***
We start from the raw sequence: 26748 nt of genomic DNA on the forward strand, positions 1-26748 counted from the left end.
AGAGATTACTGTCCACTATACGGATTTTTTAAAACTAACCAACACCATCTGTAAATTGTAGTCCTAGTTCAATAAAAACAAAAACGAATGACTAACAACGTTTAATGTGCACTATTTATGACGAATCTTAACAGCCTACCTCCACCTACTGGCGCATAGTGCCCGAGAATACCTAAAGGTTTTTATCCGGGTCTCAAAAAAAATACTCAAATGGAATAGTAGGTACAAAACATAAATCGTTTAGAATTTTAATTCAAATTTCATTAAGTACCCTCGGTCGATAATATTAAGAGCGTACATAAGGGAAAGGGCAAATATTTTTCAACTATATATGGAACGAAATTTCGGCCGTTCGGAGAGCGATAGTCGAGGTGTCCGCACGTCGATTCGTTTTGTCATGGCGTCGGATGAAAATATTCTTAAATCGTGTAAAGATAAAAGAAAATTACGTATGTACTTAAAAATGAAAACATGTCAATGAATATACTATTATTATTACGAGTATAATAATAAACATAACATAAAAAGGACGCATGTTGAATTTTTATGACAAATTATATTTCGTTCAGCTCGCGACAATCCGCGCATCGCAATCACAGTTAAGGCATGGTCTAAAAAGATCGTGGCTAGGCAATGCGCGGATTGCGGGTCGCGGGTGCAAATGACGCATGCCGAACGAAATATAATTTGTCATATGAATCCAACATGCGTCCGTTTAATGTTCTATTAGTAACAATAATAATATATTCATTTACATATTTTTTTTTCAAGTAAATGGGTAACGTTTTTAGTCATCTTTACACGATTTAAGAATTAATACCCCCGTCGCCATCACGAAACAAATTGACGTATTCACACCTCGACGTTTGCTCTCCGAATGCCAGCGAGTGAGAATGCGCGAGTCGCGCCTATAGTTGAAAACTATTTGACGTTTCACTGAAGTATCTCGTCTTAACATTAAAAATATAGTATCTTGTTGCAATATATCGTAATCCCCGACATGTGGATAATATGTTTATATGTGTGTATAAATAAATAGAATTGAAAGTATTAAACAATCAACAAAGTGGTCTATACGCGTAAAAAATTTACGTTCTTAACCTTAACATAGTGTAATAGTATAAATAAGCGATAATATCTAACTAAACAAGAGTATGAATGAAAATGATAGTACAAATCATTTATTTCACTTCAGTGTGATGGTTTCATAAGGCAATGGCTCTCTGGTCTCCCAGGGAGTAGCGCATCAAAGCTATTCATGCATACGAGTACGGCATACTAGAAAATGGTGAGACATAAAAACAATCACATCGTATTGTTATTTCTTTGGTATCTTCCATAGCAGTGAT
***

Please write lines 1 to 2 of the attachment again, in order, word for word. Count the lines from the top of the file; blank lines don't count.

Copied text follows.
We start from the raw sequence: 26748 nt of genomic DNA on the forward strand, positions 1-26748 counted from the left end.
AGAGATTACTGTCCACTATACGGATTTTTTAAAACTAACCAACACCATCTGTAAATTGTAGTCCTAGTTCAATAAAAACAAAAACGAATGACTAACAACGTTTAATGTGCACTATTTATGACGAATCTTAACAGCCTACCTCCACCTACTGGCGCATAGTGCCCGAGAATACCTAAAGGTTTTTATCCGGGTCTCAAAAAAAATACTCAAATGGAATAGTAGGTACAAAACATAAATCGTTTAGAATTTTAATTCAAATTTCATTAAGTACCCTCGGTCGATAATATTAAGAGCGTACATAAGGGAAAGGGCAAATATTTTTCAACTATATATGGAACGAAATTTCGGCCGTTCGGAGAGCGATAGTCGAGGTGTCCGCACGTCGATTCGTTTTGTCATGGCGTCGGATGAAAATATTCTTAAATCGTGTAAAGATAAAAGAAAATTACGTATGTACTTAAAAATGAAAACATGTCAATGAATATACTATTATTATTACGAGTATAATAATAAACATAACATAAAAAGGACGCATGTTGAATTTTTATGACAAATTATATTTCGTTCAGCTCGCGACAATCCGCGCATCGCAATCACAGTTAAGGCATGGTCTAAAAAGATCGTGGCTAGGCAATGCGCGGATTGCGGGTCGCGGGTGCAAATGACGCATGCCGAACGAAATATAATTTGTCATATGAATCCAACATGCGTCCGTTTAATGTTCTATTAGTAACAATAATAATATATTCATTTACATATTTTTTTTTCAAGTAAATGGGTAACGTTTTTAGTCATCTTTACACGATTTAAGAATTAATACCCCCGTCGCCATCACGAAACAAATTGACGTATTCACACCTCGACGTTTGCTCTCCGAATGCCAGCGAGTGAGAATGCGCGAGTCGCGCCTATAGTTGAAAACTATTTGACGTTTCACTGAAGTATCTCGTCTTAACATTAAAAATATAGTATCTTGTTGCAATATATCGTAATCCCCGACATGTGGATAATATGTTTATATGTGTGTATAAATAAATAGAATTGAAAGTATTAAACAATCAACAAAGTGGTCTATACGCGTAAAAAATTTACGTTCTTAACCTTAACATAGTGTAATAGTATAAATAAGCGATAATATCTAACTAAACAAGAGTATGAATGAAAATGATAGTACAAATCATTTATTTCACTTCAGTGTGATGGTTTCATAAGGCAATGGCTCTCTGGTCTCCCAGGGAGTAGCGCATCAAAGCTATTCATGCATACGAGTACGGCATACTAGAAAATGGTGAGACATAAAAACAATCACATCGTATTGTTATTTCTTTGGTATCTTCCATAGCAGTGAT